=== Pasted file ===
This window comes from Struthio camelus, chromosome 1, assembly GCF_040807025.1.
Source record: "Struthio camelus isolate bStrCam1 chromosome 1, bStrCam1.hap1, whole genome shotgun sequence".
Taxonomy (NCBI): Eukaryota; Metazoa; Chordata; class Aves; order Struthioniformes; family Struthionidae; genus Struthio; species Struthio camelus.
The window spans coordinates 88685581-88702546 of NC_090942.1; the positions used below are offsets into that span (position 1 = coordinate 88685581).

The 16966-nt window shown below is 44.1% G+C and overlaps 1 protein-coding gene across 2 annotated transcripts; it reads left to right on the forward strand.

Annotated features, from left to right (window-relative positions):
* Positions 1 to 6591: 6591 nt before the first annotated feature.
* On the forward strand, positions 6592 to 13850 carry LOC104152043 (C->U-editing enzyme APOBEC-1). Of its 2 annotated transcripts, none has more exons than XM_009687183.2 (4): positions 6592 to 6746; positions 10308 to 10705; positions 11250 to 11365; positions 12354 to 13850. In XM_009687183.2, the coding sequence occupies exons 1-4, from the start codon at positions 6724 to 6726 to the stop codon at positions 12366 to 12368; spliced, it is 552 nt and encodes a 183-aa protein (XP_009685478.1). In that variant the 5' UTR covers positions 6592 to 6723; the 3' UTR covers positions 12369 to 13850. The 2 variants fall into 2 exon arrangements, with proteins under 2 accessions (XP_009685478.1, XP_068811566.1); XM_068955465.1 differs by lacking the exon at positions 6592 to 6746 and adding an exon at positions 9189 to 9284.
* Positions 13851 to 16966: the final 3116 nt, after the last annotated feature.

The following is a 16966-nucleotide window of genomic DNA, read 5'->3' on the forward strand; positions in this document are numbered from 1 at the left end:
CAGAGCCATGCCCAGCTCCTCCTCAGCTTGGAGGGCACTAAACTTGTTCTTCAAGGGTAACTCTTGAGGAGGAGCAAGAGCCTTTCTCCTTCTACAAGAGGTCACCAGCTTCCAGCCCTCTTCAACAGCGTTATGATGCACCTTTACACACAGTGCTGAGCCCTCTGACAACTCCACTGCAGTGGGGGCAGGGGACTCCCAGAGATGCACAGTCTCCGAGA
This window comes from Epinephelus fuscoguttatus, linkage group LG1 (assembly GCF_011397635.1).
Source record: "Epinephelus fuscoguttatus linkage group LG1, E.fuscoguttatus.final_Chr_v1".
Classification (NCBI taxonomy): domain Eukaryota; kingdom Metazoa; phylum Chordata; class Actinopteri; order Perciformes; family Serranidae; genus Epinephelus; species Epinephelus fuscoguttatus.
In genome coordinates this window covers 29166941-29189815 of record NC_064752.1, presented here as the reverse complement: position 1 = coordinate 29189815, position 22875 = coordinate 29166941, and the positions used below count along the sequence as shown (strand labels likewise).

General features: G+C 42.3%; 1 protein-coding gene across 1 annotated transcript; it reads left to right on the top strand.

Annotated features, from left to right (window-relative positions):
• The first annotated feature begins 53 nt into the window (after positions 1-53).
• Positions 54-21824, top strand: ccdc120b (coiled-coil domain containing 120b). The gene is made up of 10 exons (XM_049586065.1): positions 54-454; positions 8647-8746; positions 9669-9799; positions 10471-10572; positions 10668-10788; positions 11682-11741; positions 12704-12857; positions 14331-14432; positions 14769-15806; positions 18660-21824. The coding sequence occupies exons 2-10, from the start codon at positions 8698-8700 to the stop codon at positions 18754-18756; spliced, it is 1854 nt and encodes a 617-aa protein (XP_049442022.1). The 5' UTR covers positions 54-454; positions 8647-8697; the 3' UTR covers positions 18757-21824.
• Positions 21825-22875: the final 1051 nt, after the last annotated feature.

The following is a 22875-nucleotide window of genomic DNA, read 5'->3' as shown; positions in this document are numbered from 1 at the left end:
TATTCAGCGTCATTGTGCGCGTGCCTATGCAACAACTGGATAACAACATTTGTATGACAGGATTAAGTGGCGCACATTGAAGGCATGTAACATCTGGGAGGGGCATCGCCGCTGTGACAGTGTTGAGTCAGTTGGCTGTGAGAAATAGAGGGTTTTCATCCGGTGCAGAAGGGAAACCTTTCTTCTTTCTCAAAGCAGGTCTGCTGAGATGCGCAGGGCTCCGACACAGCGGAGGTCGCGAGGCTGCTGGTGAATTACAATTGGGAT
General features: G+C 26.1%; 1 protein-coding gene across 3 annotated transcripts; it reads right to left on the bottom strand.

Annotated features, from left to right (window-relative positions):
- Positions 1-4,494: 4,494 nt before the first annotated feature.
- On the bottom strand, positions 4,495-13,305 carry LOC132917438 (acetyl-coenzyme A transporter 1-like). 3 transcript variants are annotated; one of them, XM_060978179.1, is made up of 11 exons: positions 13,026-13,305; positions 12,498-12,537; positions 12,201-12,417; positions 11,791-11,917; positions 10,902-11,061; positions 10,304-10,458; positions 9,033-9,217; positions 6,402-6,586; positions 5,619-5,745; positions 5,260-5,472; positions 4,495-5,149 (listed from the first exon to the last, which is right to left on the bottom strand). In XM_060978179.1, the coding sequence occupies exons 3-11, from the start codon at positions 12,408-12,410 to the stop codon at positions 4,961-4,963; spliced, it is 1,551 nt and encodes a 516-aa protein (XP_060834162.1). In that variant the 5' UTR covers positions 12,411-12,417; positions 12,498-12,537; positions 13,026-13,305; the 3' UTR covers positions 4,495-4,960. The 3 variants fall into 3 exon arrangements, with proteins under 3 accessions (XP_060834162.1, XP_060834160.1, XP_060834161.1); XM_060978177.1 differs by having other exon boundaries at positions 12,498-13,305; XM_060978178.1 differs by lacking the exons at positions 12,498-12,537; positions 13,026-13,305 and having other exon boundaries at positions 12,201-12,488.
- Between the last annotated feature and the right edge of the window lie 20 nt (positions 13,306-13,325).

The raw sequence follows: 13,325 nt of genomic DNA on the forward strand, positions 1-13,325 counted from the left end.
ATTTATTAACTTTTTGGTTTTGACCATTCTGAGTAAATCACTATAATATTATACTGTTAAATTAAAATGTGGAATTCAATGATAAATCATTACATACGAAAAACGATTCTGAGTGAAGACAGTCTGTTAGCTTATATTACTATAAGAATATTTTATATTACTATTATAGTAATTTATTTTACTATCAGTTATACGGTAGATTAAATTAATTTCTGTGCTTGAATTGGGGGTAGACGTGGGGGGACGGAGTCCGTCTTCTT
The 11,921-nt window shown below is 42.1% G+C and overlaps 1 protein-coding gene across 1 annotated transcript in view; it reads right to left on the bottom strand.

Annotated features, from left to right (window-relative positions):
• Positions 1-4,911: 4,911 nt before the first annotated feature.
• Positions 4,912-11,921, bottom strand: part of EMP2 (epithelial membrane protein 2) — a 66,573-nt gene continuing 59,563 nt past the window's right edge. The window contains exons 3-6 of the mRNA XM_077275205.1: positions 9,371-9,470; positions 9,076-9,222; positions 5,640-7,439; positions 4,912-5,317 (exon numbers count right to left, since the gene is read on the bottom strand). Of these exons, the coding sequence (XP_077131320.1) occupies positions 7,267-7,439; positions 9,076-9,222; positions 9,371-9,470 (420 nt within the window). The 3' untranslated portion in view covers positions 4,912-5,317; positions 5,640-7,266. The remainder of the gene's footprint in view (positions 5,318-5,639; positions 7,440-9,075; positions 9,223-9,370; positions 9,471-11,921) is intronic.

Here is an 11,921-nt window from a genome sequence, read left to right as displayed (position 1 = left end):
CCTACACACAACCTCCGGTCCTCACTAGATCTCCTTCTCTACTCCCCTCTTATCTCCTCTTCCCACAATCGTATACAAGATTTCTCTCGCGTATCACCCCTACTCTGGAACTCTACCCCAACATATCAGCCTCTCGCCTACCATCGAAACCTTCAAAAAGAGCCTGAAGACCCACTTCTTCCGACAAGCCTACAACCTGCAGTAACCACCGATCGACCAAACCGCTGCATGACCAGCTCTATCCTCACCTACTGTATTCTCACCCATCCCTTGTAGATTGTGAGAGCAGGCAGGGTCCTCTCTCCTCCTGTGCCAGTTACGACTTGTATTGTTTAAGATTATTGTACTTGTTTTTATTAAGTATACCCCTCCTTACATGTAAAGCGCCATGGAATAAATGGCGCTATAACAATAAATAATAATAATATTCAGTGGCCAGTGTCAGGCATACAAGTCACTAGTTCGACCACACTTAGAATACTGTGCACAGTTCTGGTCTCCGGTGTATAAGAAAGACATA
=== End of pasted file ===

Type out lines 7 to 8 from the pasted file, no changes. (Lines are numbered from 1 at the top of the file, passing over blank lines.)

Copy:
* Positions 1 to 6591: 6591 nt before the first annotated feature.
* On the forward strand, positions 6592 to 13850 carry LOC104152043 (C->U-editing enzyme APOBEC-1). Of its 2 annotated transcripts, none has more exons than XM_009687183.2 (4): positions 6592 to 6746; positions 10308 to 10705; positions 11250 to 11365; positions 12354 to 13850. In XM_009687183.2, the coding sequence occupies exons 1-4, from the start codon at positions 6724 to 6726 to the stop codon at positions 12366 to 12368; spliced, it is 552 nt and encodes a 183-aa protein (XP_009685478.1). In that variant the 5' UTR covers positions 6592 to 6723; the 3' UTR covers positions 12369 to 13850. The 2 variants fall into 2 exon arrangements, with proteins under 2 accessions (XP_009685478.1, XP_068811566.1); XM_068955465.1 differs by lacking the exon at positions 6592 to 6746 and adding an exon at positions 9189 to 9284.